HOME  |  NEWS  |  BLOGS  |  MESSAGES  |  FEATURES  |  VIDEOS  |  WEBINARS  |  INDUSTRIES  |  FOCUS ON FUNDAMENTALS
  |  REGISTER  |  LOGIN  |  HELP
Comments
View Comments: Newest First|Oldest First|Threaded View
npitech
User Rank
Iron
Co-incidentally
npitech   2/1/2012 1:46:24 PM
NO RATINGS
I believe the same technique was used for resistors in that HP34401 that you were using. It was definitely used in several of the dvms.

 

 

Charles Murray
User Rank
Blogger
Re: Creative problem solving
Charles Murray   1/31/2012 7:04:28 PM
NO RATINGS
Yes, I agree, Beth. Talk about out-of-the-box think...this is amazing. Great story, Steve.

Alexander Wolfe
User Rank
Blogger
Re: Burn in by burning in
Alexander Wolfe   1/31/2012 3:07:32 PM
NO RATINGS
Thanks for clarifying, Steve.  That's analogous to what vacuum tube vendors used to do, when they sold matched pairs for amp output stages (eg., 12AX7s).

Steve Lindberg
User Rank
Iron
Re: Burn in by burning in
Steve Lindberg   1/31/2012 1:52:49 PM
NO RATINGS
Alexander, it wasn't really burning in the resistor, but measuring the temperature coefficient. As the circuit warmed, the mismatch between the two resistors changed.

By observing an induced delta, we could select parts that drifted alike.

Steve Lindberg
User Rank
Iron
Re: Creative problem solving
Steve Lindberg   1/31/2012 12:38:18 PM
NO RATINGS
The process remained the same for the life of the probe.

Alexander Wolfe
User Rank
Blogger
Re: Burn in by burning in
Alexander Wolfe   1/31/2012 12:37:39 PM
NO RATINGS
Good to hear, Steve. As long as you're not deep frying a turkey, which carries additional risks beyond whatever it takes like.

Steve Lindberg
User Rank
Iron
Re: Burn in by burning in
Steve Lindberg   1/31/2012 12:35:57 PM
NO RATINGS
We only cook fondue about once every 6 months so I wouldn't consider a contributor in my eventual demise.

Alexander Wolfe
User Rank
Blogger
Burn in by burning in
Alexander Wolfe   1/31/2012 12:09:37 PM
NO RATINGS
So you literally burned in your resistors by burning them in? Brilliant. BTW, you're lucky your fried cheese steak dinner didn't kill you before you got to the lab to come up with your gastronomically inspired solution.

williamlweaver
User Rank
Platinum
Re: Creative problem solving
williamlweaver   1/31/2012 9:13:08 AM
NO RATINGS
Our laser lab was resplendent with scopes and meters from LeCroy, Agilent, and SRS. Now I know why we always went out for cheese steaks after using the LeCroy. I wonder if LeCroy had a subliminal contract with the anti-cholesterol pharmaceuticals industry...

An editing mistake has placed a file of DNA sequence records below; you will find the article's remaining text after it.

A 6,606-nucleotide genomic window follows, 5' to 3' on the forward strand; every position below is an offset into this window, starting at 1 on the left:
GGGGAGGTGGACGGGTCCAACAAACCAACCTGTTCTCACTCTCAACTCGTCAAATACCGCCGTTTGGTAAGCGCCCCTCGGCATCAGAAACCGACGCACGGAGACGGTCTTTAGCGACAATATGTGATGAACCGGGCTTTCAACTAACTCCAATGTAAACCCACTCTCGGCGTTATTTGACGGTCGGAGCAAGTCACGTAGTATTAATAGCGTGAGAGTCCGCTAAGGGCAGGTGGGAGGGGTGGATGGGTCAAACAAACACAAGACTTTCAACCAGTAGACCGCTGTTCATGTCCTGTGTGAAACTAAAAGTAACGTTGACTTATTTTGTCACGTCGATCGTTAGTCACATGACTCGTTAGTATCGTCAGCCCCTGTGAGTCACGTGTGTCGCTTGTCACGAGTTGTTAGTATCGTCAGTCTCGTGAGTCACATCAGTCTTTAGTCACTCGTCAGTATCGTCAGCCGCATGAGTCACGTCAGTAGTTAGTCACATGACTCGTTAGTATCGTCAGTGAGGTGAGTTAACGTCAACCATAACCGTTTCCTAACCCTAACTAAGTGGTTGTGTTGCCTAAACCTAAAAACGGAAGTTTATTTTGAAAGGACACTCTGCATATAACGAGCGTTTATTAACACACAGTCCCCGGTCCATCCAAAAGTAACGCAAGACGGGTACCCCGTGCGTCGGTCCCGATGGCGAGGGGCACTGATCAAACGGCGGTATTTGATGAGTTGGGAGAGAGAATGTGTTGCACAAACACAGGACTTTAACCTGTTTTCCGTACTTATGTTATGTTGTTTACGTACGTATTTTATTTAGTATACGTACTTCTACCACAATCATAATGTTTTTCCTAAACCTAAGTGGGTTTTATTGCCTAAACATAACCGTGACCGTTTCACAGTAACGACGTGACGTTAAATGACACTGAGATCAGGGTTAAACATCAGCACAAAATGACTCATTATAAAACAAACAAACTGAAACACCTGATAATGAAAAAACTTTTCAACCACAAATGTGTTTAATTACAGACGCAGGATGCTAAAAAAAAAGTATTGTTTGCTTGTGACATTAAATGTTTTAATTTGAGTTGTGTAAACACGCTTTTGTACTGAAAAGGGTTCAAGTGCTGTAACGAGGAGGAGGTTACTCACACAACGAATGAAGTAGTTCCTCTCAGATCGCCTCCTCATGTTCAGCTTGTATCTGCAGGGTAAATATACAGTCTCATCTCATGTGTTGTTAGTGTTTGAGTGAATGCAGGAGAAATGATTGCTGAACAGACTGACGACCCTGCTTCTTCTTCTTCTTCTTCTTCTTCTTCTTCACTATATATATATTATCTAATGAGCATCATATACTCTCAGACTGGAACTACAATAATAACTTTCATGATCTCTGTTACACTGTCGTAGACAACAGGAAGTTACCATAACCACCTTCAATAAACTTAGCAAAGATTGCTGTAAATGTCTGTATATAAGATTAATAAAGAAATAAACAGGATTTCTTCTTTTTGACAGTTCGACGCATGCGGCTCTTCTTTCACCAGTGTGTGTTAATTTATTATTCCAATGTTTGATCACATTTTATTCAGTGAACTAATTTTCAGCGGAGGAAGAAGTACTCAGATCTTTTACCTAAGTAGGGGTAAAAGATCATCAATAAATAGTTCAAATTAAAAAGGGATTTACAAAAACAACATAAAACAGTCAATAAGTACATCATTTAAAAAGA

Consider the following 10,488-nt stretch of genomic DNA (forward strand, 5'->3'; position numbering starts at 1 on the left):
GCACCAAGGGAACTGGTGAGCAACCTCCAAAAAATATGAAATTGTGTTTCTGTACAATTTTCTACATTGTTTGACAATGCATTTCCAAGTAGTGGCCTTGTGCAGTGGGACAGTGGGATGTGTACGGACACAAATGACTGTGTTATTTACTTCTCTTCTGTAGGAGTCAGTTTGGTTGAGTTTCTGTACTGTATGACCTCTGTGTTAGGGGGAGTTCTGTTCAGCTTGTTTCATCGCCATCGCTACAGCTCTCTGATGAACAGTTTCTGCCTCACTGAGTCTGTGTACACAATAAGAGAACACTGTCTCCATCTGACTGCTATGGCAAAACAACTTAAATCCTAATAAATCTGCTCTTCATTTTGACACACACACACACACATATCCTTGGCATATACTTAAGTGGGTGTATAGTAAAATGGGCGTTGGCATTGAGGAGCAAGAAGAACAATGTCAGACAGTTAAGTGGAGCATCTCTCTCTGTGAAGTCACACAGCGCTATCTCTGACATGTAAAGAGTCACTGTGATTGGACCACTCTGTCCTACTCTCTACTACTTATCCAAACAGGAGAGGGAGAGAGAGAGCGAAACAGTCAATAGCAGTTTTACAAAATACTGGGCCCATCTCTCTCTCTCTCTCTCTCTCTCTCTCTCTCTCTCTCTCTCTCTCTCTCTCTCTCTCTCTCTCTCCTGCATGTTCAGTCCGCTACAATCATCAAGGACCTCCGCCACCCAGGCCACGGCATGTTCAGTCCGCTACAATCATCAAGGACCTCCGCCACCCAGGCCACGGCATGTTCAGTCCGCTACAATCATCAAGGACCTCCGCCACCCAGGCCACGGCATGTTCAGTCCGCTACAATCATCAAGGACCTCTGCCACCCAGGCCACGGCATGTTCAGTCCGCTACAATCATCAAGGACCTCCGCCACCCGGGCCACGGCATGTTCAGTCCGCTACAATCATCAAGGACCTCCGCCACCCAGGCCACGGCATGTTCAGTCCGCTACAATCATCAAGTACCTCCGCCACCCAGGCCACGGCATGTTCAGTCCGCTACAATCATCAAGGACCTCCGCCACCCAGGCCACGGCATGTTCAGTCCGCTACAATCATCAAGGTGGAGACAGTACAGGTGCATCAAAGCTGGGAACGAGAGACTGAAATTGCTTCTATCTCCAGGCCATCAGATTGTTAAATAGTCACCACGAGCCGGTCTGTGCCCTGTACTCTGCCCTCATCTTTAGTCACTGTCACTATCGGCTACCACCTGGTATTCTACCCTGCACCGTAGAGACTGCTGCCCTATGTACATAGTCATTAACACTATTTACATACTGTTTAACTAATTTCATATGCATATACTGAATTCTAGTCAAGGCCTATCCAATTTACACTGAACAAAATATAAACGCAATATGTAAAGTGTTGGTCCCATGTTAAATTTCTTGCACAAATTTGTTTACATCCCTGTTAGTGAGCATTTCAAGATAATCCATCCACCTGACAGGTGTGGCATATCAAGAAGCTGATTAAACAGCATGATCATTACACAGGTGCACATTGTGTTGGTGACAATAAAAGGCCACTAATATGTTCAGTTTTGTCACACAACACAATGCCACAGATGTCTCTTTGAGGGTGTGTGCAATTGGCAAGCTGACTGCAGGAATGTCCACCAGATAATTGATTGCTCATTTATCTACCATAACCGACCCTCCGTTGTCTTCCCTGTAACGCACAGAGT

Beth Stackpole
User Rank
Blogger
Creative problem solving
Beth Stackpole   1/31/2012 9:03:42 AM
NO RATINGS
You have to applaud the out-of-the-box thinking on this Sherlock Ohms post. Curious to know what replaced the deep fryer once the build process moved to corporate headquarters?



Partner Zone
Latest Analysis
The phablet wars continue. Today we welcome the Nexus 6 -- a joint collaboration between Google and Motorola.
According to a study by the National Institute of Standards and Technology, one of the factors in the collapse of the original World Trade Center towers on Sept. 11, 2001, was the reduction in the yield strength of the steel reinforcement as a result of the high temperatures of the fire and the loss of thermal insulation.
If you have a Gadget Freak project, we have a reader who wants to make it. And not only will you get your 15 minutes of fame on our website and social media channels, you will also receive $500 and be automatically entered into the 2015 Gadget Freak of the Year contest.
Robots are getting more agile and automation systems are becoming more complex. Yet the most impressive development in robotics and automation is increased intelligence. Machines in automation are increasingly able to analyze huge amounts of data. They are often able to see, speak, even imitate patterns of human thinking. Researchers at European Automation call this deep learning.
Thanksgiving is a time for family. A time for togetherness. A time for… tech?
More:Blogs|News
Design News Webinar Series
11/19/2014 11:00 a.m. California / 2:00 p.m. New York
11/6/2014 11:00 a.m. California / 2:00 p.m. New York
10/7/2014 8:00 a.m. California / 11:00 a.m. New York
12/11/2014 8:00 a.m. California / 11:00 a.m. New York
Quick Poll
The Continuing Education Center offers engineers an entirely new way to get the education they need to formulate next-generation solutions.
Dec 1 - 5, An Introduction to Embedded Software Architecture and Design
SEMESTERS: 1  |  2  |  3  |  4  |  5  |  6


Focus on Fundamentals consists of 45-minute on-line classes that cover a host of technologies. You learn without leaving the comfort of your desk. All classes are taught by subject-matter experts and all are archived. So if you can't attend live, attend at your convenience.
Last Archived Class
Sponsored by Littelfuse
Learn More   |   Login   |   Archived Classes
Twitter Feed
Design News Twitter Feed
Like Us on Facebook

Sponsored Content

Technology Marketplace

Copyright © 2014 UBM Canon, A UBM company, All rights reserved. Privacy Policy | Terms of Service